It is 1972 some twenty plus years before automation in lighthouses. The story of the missing men captured the news. It changed the lives of a number of people as well as the nearest village to the lighthouse. But only those three men know the story, Arthur; Principal Keeper, Bill; Assistant Keeper and Vince; Supernumerary Keeper. Each with their own story, their own experience of lighthouse work, solitude and the life they live away from the one thing that keeps drawing them back – the lighthouse.

1992, three women who should have remained close are very much estranged. Helen, Jenny and Michelle.  When a novelist decides to step away from his normal oeuvre and write about the mystery then the women are forced to confront some home truths and secrets that should have been said twenty years previous.

Is the truth the real story here? Or is there another one.

This books is very much in the vain on a locked room mystery that many readers can relate to. What makes this book stand out from the rest of them is the use of a real life mystery (1900 Flannan Isles, Outer Hebrides). The location and time has been moved, but the premise is the same. What happened and can you create a novel based on not knowing the answer?

Yes you can and you can build so much suspense into it, through the slow turn of events which mirror the slow way of life on the lighthouse. The isolation not just on the lighthouse but ashore as well. The isolation of the those left behind, the women holding everything together at home.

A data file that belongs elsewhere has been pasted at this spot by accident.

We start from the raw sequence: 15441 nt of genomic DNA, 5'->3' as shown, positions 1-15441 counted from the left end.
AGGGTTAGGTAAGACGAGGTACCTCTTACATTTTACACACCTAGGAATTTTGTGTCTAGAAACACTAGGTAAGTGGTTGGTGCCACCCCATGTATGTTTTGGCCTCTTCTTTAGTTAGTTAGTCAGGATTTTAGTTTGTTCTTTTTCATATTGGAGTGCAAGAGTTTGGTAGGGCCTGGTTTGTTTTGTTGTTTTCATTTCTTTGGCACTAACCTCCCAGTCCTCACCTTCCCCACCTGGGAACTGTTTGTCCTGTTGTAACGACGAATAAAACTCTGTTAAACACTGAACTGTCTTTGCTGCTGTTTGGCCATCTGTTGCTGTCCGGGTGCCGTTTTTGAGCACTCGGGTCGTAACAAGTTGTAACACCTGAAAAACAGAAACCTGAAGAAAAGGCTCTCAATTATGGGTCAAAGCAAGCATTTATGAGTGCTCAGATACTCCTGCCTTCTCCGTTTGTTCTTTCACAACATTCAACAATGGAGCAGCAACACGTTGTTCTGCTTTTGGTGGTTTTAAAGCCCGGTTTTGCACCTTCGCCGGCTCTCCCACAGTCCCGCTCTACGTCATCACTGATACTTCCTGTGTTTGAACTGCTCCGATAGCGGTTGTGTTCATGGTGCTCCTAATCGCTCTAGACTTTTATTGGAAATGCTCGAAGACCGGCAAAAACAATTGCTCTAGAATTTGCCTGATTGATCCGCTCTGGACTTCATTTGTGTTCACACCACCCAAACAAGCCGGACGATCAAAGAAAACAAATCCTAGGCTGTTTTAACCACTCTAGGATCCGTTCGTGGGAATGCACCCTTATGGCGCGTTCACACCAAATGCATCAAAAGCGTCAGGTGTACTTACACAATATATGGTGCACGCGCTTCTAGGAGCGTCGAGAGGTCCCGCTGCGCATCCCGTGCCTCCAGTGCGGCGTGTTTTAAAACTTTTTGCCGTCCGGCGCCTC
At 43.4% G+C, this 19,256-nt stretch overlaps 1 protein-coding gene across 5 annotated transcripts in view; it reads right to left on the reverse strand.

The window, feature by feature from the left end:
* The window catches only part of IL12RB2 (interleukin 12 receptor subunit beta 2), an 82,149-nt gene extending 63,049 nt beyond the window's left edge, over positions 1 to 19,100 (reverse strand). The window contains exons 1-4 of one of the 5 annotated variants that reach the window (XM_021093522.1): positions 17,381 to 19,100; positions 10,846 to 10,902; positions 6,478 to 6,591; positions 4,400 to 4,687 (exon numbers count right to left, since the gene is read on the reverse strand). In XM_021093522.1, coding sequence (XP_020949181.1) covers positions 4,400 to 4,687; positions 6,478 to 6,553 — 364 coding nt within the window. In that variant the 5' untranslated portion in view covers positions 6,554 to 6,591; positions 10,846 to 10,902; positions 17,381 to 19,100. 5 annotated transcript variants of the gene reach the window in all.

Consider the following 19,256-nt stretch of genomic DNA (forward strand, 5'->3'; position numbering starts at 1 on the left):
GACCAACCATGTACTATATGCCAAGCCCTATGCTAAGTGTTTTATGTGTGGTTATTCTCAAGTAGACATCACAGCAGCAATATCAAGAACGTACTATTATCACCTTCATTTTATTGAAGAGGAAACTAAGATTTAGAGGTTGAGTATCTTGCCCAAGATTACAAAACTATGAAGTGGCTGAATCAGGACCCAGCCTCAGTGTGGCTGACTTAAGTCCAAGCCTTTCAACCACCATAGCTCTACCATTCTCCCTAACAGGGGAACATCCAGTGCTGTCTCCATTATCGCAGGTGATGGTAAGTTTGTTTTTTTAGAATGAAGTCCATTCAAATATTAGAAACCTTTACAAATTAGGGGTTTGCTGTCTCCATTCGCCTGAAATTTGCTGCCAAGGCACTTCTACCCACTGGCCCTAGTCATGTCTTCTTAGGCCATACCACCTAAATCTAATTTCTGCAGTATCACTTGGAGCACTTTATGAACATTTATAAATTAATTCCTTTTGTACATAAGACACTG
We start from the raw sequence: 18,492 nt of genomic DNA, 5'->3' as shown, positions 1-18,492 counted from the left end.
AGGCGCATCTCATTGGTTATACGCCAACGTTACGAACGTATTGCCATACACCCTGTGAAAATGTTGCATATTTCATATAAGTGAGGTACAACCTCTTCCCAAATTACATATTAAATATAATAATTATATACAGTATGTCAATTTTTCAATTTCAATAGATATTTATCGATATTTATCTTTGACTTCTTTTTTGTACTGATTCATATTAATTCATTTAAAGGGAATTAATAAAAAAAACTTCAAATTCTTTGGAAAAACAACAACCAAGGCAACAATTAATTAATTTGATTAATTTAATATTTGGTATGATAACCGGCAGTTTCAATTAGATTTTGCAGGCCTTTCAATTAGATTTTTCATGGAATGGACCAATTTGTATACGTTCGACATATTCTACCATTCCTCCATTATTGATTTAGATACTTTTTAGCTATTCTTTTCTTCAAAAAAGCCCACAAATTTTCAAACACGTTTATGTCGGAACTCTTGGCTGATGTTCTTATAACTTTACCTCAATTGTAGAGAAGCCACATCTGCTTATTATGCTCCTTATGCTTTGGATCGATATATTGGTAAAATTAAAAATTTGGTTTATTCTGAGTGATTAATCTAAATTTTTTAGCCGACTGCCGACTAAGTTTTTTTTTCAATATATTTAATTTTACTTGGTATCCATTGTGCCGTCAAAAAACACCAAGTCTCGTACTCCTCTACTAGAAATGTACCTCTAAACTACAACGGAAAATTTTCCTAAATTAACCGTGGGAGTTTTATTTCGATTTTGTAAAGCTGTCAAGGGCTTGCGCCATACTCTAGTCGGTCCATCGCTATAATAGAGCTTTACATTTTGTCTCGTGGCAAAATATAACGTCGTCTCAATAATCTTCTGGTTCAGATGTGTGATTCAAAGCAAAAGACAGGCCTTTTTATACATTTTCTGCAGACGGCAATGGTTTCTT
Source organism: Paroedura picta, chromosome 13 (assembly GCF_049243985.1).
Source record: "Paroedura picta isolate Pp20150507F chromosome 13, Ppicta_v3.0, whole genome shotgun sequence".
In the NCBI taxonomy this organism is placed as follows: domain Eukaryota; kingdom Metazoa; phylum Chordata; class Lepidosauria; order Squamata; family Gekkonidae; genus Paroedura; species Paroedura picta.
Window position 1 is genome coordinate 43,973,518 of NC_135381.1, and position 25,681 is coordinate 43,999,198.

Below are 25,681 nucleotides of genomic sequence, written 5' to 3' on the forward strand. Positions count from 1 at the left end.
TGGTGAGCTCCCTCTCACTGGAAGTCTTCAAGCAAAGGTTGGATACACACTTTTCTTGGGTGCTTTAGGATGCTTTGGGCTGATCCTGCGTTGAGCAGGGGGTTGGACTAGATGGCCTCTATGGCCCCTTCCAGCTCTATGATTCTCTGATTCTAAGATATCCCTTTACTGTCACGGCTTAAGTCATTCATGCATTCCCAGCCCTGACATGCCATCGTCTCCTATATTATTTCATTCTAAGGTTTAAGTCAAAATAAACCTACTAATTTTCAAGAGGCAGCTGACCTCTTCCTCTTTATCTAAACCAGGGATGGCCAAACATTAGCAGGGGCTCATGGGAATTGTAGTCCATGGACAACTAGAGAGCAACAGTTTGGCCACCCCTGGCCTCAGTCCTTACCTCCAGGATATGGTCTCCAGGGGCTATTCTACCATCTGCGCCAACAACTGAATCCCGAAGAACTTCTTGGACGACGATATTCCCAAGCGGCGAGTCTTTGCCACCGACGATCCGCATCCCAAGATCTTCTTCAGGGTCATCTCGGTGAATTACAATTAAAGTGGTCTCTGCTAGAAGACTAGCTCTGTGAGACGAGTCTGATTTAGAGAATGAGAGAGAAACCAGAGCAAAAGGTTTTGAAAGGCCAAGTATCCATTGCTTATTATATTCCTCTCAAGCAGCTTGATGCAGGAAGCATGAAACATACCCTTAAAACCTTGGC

Told from everyone’s point of view, across both timelines gave you such a view of everything and everyone that you can see all the evidence to make your own conclusion. I loved the way each chapter was set differently, the way we read the women’s dialogue to the author as a stream of consciousness without the interruption of the possible questions. To what felt like encroaching on the lighthouse keepers that seemed to be talking to themselves when working as we learnt their stories.

Well constructed and atmospheric that the power of the sea, the weather almost overtakes the power of the storytelling.

Will keep you reading long past lights out.


Thank you to the publisher via netgalley for the opportunity to read this book. 

The Lamplighters is published on 4th March.  


A Wedding in the Country – Katie Fforde